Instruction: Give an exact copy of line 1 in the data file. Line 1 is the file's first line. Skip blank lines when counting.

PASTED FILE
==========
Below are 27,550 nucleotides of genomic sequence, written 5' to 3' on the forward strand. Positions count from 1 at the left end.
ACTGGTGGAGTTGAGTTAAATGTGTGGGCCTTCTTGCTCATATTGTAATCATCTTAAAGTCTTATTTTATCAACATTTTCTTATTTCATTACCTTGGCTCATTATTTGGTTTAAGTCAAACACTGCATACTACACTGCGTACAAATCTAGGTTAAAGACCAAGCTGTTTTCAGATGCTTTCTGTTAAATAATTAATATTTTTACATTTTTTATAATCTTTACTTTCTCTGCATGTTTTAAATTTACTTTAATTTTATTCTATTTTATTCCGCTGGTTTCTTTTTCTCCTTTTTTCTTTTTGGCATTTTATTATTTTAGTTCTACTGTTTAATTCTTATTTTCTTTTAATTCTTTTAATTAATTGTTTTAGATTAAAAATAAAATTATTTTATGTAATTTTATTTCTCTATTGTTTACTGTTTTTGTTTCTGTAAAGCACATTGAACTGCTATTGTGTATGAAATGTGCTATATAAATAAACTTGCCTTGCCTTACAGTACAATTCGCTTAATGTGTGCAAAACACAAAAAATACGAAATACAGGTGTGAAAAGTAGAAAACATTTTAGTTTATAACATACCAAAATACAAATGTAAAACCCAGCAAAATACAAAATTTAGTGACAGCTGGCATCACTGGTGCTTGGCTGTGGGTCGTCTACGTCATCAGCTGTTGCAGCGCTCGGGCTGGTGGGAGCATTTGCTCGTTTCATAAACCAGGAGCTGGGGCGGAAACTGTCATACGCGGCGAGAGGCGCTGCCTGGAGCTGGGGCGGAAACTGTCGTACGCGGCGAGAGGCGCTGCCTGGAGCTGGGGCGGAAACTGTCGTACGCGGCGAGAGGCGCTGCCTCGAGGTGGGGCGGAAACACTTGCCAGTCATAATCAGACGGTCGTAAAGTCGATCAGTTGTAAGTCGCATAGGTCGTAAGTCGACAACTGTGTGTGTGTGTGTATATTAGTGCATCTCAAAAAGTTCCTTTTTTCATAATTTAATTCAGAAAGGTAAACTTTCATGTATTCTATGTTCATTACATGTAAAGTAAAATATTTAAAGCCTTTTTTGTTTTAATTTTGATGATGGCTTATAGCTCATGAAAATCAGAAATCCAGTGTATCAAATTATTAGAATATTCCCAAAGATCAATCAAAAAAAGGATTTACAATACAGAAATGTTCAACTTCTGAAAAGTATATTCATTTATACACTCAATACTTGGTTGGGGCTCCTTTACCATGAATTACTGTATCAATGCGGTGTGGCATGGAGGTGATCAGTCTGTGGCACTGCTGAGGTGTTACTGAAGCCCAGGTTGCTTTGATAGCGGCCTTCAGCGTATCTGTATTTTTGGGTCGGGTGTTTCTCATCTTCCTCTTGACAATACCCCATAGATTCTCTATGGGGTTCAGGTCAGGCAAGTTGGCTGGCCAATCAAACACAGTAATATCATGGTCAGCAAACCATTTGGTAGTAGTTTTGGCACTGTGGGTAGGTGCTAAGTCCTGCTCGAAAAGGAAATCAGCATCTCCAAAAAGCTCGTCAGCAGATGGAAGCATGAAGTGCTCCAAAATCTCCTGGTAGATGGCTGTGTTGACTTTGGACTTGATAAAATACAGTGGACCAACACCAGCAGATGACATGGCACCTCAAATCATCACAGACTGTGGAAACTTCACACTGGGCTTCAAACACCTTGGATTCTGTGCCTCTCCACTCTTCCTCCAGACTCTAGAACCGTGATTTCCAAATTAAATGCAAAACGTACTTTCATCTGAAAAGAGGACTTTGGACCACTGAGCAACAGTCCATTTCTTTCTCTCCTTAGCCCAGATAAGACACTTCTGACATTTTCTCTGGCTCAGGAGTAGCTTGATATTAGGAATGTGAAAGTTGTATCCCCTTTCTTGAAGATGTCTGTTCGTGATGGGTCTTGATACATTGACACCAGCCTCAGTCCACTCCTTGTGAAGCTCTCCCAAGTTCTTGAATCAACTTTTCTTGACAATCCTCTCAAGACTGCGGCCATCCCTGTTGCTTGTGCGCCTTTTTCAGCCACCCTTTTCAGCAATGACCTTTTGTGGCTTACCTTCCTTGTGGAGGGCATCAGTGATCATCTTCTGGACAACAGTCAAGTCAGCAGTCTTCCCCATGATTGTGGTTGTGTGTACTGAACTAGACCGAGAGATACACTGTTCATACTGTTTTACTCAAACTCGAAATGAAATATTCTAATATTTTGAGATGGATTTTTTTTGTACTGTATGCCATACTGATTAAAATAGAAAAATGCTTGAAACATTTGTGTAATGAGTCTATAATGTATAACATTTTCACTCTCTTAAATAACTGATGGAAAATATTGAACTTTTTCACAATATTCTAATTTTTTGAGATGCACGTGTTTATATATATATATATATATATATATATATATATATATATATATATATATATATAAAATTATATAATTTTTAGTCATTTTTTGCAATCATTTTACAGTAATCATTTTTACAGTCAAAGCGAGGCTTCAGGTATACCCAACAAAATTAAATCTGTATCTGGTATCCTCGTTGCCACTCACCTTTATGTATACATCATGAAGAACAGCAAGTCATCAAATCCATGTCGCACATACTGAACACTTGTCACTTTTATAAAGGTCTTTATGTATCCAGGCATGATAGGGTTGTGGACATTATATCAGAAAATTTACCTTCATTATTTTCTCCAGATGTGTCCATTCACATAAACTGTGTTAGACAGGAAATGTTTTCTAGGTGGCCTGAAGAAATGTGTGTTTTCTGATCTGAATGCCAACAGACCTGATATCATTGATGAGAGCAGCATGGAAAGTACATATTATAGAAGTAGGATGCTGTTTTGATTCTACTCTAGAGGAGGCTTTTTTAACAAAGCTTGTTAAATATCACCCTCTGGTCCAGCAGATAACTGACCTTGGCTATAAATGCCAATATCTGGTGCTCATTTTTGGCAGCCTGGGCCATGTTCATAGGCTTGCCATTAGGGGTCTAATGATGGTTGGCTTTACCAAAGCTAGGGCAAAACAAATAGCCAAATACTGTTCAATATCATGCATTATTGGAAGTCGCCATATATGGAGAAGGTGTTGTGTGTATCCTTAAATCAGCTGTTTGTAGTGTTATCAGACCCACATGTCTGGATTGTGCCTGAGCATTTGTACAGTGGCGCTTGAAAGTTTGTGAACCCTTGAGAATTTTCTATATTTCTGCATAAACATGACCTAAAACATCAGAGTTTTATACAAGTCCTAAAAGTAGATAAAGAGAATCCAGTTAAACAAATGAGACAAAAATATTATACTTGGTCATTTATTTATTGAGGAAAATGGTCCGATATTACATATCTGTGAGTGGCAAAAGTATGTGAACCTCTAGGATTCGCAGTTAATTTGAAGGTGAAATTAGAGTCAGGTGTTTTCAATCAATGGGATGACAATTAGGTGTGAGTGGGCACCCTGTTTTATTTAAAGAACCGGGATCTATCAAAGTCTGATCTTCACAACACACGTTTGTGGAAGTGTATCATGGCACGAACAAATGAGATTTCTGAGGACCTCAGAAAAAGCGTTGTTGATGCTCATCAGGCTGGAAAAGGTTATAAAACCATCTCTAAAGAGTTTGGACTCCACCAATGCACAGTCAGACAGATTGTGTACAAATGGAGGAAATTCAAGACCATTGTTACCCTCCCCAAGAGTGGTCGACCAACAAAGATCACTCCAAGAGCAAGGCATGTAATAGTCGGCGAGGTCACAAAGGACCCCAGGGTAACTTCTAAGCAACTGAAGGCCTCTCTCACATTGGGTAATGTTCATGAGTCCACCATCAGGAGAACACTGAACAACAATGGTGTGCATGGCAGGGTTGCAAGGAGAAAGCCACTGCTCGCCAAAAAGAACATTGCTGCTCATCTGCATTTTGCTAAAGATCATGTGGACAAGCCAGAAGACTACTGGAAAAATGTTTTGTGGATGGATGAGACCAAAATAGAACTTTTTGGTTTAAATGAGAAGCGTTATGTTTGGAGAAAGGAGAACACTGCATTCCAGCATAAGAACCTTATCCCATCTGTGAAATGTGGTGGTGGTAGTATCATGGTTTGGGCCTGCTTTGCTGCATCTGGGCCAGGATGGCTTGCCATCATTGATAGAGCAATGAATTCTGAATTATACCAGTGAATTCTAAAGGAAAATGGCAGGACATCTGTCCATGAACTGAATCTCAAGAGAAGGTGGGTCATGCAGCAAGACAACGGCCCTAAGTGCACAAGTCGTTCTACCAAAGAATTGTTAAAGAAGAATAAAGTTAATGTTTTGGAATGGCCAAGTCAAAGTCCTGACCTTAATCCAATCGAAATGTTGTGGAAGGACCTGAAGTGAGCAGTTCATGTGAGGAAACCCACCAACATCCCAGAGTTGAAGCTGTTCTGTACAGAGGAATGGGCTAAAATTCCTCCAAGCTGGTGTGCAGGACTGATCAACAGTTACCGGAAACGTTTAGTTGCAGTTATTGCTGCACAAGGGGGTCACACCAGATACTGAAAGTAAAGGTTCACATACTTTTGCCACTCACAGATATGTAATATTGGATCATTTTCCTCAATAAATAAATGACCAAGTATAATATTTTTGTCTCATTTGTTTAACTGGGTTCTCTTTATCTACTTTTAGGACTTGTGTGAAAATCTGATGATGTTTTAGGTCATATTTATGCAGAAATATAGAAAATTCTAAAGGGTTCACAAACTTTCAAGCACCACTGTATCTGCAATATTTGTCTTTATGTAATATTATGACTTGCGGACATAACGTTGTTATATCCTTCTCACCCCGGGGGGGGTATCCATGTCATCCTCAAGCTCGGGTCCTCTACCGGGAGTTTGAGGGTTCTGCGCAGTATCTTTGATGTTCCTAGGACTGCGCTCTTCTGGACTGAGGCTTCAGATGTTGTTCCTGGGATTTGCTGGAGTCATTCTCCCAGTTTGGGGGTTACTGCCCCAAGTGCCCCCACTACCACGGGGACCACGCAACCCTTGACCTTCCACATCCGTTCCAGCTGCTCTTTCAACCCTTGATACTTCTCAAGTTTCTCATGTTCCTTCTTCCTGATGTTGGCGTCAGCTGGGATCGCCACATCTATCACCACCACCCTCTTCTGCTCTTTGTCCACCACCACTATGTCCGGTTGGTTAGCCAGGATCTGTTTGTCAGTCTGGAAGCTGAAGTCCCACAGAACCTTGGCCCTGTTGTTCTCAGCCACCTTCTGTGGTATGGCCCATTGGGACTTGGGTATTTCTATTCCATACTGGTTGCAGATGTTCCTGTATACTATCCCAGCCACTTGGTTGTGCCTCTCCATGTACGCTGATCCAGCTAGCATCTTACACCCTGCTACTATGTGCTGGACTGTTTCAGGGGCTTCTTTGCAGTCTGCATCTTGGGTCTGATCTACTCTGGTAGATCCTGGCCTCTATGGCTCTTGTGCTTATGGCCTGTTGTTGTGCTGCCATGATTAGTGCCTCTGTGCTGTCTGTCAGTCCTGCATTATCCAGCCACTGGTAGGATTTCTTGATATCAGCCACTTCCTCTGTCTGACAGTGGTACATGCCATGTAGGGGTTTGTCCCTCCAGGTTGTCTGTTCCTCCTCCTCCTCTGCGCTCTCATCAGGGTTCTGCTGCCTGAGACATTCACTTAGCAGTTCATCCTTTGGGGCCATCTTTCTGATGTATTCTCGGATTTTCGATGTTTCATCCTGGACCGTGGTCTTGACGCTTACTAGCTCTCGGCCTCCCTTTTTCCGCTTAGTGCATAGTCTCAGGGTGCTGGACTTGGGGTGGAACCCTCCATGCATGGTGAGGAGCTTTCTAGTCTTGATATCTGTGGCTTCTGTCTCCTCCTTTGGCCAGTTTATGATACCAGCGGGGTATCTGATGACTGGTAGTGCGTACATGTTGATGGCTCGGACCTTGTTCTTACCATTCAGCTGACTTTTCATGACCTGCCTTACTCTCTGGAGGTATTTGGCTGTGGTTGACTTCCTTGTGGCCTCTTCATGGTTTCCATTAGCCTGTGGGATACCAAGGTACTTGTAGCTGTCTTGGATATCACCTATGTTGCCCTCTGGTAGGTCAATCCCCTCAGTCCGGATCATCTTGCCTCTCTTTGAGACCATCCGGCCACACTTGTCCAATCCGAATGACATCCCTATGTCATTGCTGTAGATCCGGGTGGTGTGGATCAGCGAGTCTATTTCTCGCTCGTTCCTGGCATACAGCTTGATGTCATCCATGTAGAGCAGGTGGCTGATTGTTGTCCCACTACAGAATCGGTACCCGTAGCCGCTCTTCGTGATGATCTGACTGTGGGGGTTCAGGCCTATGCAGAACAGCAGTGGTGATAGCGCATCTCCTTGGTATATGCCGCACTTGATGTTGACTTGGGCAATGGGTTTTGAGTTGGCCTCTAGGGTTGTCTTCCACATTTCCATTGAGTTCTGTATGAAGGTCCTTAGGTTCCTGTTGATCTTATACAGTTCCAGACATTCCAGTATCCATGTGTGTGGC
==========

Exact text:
Below are 27,550 nucleotides of genomic sequence, written 5' to 3' on the forward strand. Positions count from 1 at the left end.